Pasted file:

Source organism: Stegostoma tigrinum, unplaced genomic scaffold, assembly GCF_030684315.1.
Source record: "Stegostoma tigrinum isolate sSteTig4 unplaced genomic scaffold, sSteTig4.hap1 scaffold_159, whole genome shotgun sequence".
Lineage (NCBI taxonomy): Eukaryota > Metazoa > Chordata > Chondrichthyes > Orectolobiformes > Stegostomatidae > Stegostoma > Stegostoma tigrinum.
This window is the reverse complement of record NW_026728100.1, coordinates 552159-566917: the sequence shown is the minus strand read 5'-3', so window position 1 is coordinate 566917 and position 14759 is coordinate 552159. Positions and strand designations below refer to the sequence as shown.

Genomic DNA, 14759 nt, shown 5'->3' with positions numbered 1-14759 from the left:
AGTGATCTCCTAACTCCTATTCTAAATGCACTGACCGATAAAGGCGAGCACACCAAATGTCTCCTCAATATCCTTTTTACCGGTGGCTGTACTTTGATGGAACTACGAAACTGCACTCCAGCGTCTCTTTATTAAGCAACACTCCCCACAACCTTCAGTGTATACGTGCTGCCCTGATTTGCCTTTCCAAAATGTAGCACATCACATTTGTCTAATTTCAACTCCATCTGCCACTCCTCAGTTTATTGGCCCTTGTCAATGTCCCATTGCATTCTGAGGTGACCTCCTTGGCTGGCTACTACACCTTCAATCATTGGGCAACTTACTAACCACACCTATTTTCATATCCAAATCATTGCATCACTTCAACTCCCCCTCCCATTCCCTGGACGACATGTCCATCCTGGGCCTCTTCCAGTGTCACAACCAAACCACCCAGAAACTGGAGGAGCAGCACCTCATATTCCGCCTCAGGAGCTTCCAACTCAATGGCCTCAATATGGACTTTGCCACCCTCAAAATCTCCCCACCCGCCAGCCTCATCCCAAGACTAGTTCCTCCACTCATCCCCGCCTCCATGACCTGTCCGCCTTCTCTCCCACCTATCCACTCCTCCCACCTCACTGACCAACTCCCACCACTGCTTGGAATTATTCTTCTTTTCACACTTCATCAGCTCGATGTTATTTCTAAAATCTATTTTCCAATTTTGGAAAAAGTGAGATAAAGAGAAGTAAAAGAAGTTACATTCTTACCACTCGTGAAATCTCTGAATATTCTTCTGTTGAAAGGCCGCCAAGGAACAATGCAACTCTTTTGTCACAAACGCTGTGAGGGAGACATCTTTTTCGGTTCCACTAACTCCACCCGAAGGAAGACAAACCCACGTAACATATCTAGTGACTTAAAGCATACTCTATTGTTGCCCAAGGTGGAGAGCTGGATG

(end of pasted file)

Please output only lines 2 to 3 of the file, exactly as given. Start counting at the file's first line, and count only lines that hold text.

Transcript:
Source record: "Stegostoma tigrinum isolate sSteTig4 unplaced genomic scaffold, sSteTig4.hap1 scaffold_159, whole genome shotgun sequence".
Lineage (NCBI taxonomy): Eukaryota > Metazoa > Chordata > Chondrichthyes > Orectolobiformes > Stegostomatidae > Stegostoma > Stegostoma tigrinum.